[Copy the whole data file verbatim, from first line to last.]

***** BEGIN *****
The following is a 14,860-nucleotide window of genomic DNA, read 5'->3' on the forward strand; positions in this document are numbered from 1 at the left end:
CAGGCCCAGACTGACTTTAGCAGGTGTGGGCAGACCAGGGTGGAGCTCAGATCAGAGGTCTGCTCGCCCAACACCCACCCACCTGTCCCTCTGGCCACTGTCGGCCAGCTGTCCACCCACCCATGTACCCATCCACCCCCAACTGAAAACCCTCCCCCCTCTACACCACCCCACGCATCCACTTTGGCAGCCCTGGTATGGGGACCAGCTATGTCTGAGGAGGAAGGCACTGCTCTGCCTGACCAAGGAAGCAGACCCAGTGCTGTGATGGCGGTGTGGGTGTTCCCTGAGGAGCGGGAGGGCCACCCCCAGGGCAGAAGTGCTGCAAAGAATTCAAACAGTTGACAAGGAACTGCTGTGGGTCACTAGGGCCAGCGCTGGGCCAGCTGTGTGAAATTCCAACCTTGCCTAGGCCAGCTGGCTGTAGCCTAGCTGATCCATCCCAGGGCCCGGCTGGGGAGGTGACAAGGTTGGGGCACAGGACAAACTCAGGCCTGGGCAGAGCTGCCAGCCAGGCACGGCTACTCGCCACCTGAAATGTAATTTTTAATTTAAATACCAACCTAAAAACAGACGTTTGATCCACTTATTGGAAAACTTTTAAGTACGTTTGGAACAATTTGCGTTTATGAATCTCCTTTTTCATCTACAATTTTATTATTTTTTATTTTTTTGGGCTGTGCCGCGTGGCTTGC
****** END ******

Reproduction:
The following is a 14,860-nucleotide window of genomic DNA, read 5'->3' on the forward strand; positions in this document are numbered from 1 at the left end:
CAGGCCCAGACTGACTTTAGCAGGTGTGGGCAGACCAGGGTGGAGCTCAGATCAGAGGTCTGCTCGCCCAACACCCACCCACCTGTCCCTCTGGCCACTGTCGGCCAGCTGTCCACCCACCCATGTACCCATCCACCCCCAACTGAAAACCCTCCCCCCTCTACACCACCCCACGCATCCACTTTGGCAGCCCTGGTATGGGGACCAGCTATGTCTGAGGAGGAAGGCACTGCTCTGCCTGACCAAGGAAGCAGACCCAGTGCTGTGATGGCGGTGTGGGTGTTCCCTGAGGAGCGGGAGGGCCACCCCCAGGGCAGAAGTGCTGCAAAGAATTCAAACAGTTGACAAGGAACTGCTGTGGGTCACTAGGGCCAGCGCTGGGCCAGCTGTGTGAAATTCCAACCTTGCCTAGGCCAGCTGGCTGTAGCCTAGCTGATCCATCCCAGGGCCCGGCTGGGGAGGTGACAAGGTTGGGGCACAGGACAAACTCAGGCCTGGGCAGAGCTGCCAGCCAGGCACGGCTACTCGCCACCTGAAATGTAATTTTTAATTTAAATACCAACCTAAAAACAGACGTTTGATCCACTTATTGGAAAACTTTTAAGTACGTTTGGAACAATTTGCGTTTATGAATCTCCTTTTTCATCTACAATTTTATTATTTTTTATTTTTTTGGGCTGTGCCGCGTGGCTTGC